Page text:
Automobiles are powered by an internal combustion engine that burns a fuel such as gasoline, diesel fuel or another petroleum product. They are designed for passenger transportation and may carry two to six passengers. A car (or auto) is distinguished from a truck, which is designed for the transport of cargo, and a bus, which is designed to carry large numbers of passengers.
The automobile is one of the world’s most widely used vehicles, and its development has profoundly shaped modern life. By the end of the 20th century, it was impossible for most people in developed countries to get around without access to a car. This remarkable achievement stemmed largely from the innovation of U.S. carmaker Henry Ford, who streamlined production methods in his factories. He was the first to employ assembly lines, which made it possible to produce cars at a rate that put them within the financial reach of middle-class families.
The automotive industry has many sub-sectors that specialize in the manufacture of specific parts or the design and construction of complete vehicles. Some of these include axles, brakes, transmissions and engines. The design and development of new technologies in the field of automobiles has also been influenced by environmental concerns, as well as by consumer demand for increased safety features.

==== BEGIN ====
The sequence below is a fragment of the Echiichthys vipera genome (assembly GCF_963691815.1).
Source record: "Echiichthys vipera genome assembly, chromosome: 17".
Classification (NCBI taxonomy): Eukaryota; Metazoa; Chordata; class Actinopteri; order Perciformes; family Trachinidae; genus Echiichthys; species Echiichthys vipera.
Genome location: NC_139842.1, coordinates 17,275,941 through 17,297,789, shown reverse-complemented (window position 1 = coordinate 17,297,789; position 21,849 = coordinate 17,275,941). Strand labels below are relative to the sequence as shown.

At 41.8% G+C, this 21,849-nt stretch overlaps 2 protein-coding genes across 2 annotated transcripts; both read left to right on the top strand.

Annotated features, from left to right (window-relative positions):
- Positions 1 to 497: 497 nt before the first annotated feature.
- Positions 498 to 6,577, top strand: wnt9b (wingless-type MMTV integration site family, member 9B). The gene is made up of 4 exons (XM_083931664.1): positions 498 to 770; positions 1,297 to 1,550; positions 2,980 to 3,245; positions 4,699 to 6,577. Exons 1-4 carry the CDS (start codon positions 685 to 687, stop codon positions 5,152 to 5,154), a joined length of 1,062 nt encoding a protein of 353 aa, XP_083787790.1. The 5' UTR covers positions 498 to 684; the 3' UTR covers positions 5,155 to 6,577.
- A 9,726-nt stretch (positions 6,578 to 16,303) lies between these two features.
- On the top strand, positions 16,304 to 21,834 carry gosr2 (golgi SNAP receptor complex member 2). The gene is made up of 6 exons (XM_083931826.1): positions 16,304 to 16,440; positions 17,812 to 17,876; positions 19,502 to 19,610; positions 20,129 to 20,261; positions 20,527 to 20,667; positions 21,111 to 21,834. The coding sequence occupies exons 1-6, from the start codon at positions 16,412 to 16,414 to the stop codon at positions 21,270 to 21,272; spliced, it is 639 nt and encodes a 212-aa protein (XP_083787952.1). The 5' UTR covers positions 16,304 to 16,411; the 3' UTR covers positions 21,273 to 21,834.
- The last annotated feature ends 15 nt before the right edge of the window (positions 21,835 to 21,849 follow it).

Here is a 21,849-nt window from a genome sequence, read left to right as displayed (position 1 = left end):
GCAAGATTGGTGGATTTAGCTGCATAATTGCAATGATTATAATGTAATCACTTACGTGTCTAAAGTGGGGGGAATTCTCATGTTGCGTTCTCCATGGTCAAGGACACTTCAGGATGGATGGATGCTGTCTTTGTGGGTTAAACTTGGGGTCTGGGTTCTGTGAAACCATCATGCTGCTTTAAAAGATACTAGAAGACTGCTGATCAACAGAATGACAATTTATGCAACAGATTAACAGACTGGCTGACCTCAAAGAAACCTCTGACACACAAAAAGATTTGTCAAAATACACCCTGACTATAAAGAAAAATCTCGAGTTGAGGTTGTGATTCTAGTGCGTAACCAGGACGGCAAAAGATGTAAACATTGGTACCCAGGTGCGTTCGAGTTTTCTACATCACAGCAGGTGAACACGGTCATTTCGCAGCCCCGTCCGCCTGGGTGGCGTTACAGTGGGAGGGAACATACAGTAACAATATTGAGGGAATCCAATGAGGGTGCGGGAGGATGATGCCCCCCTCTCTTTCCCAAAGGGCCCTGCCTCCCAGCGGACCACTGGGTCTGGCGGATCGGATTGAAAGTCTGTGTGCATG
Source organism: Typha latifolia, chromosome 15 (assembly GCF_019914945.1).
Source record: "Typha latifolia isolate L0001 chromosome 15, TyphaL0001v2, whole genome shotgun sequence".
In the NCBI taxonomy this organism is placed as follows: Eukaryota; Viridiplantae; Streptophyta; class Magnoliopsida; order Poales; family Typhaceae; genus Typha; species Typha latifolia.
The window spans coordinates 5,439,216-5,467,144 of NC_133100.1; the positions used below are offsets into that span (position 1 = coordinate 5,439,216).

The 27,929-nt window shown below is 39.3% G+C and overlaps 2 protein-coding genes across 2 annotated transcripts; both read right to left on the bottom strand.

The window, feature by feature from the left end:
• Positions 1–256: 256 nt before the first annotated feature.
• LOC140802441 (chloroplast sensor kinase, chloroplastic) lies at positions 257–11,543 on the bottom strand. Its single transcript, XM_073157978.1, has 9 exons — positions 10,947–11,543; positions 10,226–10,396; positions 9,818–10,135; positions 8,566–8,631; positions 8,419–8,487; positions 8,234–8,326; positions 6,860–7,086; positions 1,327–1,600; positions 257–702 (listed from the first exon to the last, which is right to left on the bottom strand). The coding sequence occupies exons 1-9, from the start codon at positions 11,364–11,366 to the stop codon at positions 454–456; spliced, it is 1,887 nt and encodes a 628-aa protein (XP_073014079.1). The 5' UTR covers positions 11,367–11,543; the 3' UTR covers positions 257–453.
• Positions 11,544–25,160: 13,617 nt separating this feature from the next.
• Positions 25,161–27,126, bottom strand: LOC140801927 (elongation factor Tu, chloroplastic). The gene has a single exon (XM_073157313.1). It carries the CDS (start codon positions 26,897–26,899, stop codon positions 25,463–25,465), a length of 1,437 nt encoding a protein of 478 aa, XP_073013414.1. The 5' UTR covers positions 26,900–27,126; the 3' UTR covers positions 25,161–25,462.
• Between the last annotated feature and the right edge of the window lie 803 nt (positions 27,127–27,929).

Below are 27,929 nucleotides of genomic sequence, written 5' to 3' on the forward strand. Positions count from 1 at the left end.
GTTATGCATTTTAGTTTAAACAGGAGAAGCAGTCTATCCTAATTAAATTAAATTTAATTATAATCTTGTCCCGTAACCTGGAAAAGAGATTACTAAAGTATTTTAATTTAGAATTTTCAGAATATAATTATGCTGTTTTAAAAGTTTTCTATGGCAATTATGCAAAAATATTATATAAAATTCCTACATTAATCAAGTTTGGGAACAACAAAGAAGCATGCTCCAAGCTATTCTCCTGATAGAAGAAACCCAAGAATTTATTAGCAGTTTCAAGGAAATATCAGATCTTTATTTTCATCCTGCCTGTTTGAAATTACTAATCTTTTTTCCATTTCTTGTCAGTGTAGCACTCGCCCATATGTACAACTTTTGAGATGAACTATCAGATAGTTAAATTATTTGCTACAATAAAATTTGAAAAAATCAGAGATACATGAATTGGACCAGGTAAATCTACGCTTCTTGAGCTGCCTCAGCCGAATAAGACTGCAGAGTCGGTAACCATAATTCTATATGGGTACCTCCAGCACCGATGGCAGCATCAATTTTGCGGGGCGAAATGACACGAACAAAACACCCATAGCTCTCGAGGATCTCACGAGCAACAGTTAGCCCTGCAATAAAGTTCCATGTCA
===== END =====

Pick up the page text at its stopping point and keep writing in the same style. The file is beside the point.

While the automobile was developed in Europe in the late 1800s, American carmakers came to dominate the industry in the first half of the twentieth century. The country’s vast land area and unequal distribution of income encouraged greater demand for automobiles than existed in Europe. Cheap raw materials and a strong tradition of industrial manufacturing helped bring costs down. In addition, the lack of tariff barriers facilitated sales over a wide geographic area, further fueling demand for the automobile.
Despite these advantages, automobiles had to overcome the formidable obstacle of cost. Early automobiles were expensive and difficult to operate. The German engineer Karl Benz invented the first automobile in 1885, and American businessman Henry Ford revolutionized manufacturing techniques to produce affordable models such as his Model T, making the automobile available for the masses.
In addition to private cars, there are special automobiles for use in a variety of jobs, such as police cars and fire engines. Other automobiles that are in use are crane cars at construction sites, and vehicles used at ports for loading and unloading cargo.
Work continues on the development of an automobile in which a computerized system greatly aids or even replaces the human driver. This technology, called semiautonomous driving, is still a long way from becoming practical for everyday use. In the meantime, manufacturers have begun including a number of automatic safety systems that sense conditions that could lead to vehicle instability or collision and take appropriate action. These features are known as crash avoidance systems.